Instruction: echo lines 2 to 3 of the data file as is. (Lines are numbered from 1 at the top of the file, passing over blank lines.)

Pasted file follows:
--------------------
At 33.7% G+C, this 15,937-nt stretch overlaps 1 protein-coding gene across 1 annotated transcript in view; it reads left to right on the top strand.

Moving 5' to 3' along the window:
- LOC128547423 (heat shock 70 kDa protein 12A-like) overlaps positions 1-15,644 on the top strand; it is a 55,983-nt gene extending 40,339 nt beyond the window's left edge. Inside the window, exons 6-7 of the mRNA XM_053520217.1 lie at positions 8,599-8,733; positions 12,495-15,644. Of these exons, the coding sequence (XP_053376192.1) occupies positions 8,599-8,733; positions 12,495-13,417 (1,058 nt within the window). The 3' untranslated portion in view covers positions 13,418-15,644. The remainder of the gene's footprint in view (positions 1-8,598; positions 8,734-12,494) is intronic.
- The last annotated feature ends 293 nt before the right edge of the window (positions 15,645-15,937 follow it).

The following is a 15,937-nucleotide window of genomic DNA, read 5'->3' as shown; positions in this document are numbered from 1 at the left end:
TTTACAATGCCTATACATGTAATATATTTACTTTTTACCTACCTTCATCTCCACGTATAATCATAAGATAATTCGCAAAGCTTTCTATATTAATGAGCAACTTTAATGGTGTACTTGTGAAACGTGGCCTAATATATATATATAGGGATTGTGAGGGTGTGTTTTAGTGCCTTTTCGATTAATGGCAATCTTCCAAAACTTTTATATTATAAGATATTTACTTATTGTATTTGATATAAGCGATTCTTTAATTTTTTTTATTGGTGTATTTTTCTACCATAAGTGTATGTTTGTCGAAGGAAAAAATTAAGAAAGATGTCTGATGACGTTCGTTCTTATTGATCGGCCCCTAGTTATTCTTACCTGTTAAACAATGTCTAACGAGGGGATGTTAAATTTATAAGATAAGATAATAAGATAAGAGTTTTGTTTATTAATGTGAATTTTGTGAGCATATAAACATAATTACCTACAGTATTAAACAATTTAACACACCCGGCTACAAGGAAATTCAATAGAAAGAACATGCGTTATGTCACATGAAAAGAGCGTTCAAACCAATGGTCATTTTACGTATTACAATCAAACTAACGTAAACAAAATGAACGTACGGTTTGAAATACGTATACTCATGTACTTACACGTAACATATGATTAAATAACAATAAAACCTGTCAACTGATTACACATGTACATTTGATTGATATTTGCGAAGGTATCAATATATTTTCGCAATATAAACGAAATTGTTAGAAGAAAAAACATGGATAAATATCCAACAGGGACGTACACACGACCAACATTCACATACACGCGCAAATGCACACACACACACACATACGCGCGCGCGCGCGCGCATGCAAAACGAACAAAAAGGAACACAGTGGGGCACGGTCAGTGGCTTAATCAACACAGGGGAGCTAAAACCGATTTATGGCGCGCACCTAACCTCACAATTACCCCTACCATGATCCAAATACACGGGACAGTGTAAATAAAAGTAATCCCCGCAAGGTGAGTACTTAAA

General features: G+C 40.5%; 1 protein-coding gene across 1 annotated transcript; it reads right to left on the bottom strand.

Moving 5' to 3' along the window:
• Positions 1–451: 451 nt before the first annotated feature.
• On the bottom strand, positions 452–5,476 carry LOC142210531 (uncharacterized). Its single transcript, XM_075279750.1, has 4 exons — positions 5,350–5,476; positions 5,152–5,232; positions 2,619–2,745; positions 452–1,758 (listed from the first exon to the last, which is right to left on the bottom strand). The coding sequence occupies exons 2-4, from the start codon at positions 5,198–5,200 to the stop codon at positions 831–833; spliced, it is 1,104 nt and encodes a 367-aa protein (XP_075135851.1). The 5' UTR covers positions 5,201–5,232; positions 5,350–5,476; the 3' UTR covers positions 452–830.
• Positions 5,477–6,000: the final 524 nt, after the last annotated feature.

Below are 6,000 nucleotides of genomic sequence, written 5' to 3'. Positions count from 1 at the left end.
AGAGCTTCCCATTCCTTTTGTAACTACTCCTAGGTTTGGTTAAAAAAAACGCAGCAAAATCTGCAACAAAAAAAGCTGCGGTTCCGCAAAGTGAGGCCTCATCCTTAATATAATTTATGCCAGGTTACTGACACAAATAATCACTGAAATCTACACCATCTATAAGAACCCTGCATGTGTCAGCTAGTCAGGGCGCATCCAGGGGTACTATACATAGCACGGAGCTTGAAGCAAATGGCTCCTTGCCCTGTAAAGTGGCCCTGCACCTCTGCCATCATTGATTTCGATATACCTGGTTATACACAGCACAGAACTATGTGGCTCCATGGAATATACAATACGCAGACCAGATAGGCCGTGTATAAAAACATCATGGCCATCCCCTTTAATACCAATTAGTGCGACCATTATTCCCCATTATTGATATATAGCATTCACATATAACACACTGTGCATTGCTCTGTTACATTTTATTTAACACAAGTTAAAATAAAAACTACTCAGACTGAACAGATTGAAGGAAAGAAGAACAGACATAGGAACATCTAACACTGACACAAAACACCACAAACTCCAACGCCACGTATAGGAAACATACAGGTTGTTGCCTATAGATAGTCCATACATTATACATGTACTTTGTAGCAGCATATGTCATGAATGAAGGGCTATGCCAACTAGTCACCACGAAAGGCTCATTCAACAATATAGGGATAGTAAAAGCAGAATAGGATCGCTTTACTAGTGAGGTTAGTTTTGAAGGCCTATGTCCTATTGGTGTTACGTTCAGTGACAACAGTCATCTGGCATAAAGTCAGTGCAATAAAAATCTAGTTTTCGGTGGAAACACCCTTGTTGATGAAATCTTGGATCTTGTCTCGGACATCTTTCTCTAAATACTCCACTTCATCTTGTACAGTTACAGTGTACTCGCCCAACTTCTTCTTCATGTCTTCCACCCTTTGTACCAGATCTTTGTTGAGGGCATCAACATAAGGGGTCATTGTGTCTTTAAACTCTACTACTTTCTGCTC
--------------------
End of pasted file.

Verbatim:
Moving 5' to 3' along the window:
- LOC128547423 (heat shock 70 kDa protein 12A-like) overlaps positions 1-15,644 on the top strand; it is a 55,983-nt gene extending 40,339 nt beyond the window's left edge. Inside the window, exons 6-7 of the mRNA XM_053520217.1 lie at positions 8,599-8,733; positions 12,495-15,644. Of these exons, the coding sequence (XP_053376192.1) occupies positions 8,599-8,733; positions 12,495-13,417 (1,058 nt within the window). The 3' untranslated portion in view covers positions 13,418-15,644. The remainder of the gene's footprint in view (positions 1-8,598; positions 8,734-12,494) is intronic.